CLE41/44 signaling stimulates cambium activity by promoting the expression of the WUSCHEL-RELATED HOMEOBOX4 (WOX4) gene in a PXY-dependent manner (Hirakawa et al. 2010). WOX4 activity is essential for maintaining stem-cell fate in the cambium (Hirakawa et al. 2010, Suer et al. 2011) equivalent to the roles of WUSCHEL (WUS) and WOX5, two other members of the WOX gene family active in SAM and RAM, respectively (Schoof et al. 2000, Sarkar et al. 2007). Strikingly, WOX4 expression in the stem is also induced by auxin independently from PXY (Suer et al. 2011). Thus, WOX4 seems to integrate the inputs of long-distance-derived signals acting in parallel to the PXY/CLE41/44 module. Recently, another member of the WOX gene family, WOX14, was shown to be expressed in the cambium (Etchells et al. 2013). wox14 single mutants show no alterations in vascular stem-cell number, whereas wox4;wox14 double mutants display a stronger reduction of vascular cell division than wox4 single mutants. Therefore, WOX14 acts, at least partially, redundantly to WOX4 in mediating (pro)cambium activity (Fig. 1C; Etchells et al. 2013).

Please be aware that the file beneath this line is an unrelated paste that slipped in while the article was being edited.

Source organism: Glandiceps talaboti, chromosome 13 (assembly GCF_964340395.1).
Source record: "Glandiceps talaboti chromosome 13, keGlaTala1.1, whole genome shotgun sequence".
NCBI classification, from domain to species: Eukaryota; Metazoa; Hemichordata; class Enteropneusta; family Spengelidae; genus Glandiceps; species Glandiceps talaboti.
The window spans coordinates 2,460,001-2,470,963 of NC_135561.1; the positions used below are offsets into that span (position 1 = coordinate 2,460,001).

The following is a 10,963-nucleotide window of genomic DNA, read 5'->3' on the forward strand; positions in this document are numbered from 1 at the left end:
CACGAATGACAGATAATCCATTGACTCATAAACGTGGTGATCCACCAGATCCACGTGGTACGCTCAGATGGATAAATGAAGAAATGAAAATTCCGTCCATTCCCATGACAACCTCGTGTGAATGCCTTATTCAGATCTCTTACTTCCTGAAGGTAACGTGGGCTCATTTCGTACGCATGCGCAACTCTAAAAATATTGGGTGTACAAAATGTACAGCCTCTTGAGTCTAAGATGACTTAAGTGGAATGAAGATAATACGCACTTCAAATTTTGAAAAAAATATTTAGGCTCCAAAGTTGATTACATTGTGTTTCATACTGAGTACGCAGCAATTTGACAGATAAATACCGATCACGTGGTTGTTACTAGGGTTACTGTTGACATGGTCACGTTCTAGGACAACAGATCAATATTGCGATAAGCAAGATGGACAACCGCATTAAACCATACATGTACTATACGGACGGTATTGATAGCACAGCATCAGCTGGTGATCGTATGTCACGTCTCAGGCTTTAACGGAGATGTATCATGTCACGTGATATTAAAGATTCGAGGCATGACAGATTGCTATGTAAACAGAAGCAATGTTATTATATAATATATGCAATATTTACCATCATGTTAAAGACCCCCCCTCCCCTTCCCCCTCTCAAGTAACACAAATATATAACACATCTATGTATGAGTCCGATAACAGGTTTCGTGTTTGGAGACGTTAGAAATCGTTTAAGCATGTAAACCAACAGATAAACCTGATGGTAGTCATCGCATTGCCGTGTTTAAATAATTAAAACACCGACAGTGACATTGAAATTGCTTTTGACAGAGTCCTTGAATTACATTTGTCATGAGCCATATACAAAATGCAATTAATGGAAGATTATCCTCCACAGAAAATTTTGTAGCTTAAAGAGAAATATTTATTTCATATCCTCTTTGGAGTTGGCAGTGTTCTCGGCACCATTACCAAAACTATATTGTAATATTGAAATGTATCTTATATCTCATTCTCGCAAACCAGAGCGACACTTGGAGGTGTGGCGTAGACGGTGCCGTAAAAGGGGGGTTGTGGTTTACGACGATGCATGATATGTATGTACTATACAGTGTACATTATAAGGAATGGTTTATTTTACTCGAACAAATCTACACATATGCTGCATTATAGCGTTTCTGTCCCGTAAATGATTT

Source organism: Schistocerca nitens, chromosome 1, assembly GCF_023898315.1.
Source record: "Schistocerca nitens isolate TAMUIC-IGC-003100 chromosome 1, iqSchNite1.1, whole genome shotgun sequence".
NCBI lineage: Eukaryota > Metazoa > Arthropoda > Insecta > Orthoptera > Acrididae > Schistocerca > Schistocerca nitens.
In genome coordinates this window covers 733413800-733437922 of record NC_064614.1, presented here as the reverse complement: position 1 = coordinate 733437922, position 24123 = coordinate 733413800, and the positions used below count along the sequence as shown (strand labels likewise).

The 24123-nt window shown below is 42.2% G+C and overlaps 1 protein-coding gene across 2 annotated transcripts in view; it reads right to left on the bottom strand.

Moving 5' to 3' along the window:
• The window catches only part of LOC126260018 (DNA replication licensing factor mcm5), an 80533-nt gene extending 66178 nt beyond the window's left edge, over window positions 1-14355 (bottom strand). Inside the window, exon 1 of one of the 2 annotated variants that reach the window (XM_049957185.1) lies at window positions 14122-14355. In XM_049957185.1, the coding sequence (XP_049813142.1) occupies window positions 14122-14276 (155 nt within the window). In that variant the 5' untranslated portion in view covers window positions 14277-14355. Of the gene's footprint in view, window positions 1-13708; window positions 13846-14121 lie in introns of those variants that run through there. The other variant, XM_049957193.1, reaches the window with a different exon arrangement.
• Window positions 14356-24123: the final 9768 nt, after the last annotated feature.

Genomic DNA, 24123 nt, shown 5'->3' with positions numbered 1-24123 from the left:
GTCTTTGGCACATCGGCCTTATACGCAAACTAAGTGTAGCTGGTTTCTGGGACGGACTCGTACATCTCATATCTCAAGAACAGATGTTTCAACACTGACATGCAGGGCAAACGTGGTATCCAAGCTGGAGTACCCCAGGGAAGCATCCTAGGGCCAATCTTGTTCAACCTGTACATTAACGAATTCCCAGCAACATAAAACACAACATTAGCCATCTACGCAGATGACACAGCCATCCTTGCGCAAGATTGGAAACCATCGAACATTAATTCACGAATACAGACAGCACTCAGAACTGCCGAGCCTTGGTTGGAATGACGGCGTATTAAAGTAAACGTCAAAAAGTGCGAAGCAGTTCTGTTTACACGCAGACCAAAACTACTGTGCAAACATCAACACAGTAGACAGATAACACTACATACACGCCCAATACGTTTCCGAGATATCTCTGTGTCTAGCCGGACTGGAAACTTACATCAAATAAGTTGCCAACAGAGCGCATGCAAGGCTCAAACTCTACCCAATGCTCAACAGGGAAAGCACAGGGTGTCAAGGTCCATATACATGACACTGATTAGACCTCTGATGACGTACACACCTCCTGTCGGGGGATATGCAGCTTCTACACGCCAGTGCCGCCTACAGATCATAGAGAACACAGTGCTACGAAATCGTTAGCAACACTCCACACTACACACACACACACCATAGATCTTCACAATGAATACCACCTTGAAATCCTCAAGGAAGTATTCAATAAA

The regulatory networks acting downstream of WOX4/14 are still largely uncharacterized. Recent data indicate that the ethylene-responsive ETHYLENE RESPONSE FACTOR (ERF) transcription factors ERF1, ERF018 and ERF109 promote vascular cell divisions downstream of PXY and WOX4. In pxy and wox4 mutants, activity of the ERF1, ERF018 and ERF109 genes is enhanced partially masking defects caused by disturbed PXY or WOX4 functions (Etchells et al. 2012). In conclusion, WOX4 seems to mediate the interaction between auxin and ethylene signaling and integrate also other pathways to control the rate of cell divisions in plant vascular tissue.

Setting the polarity of the cambium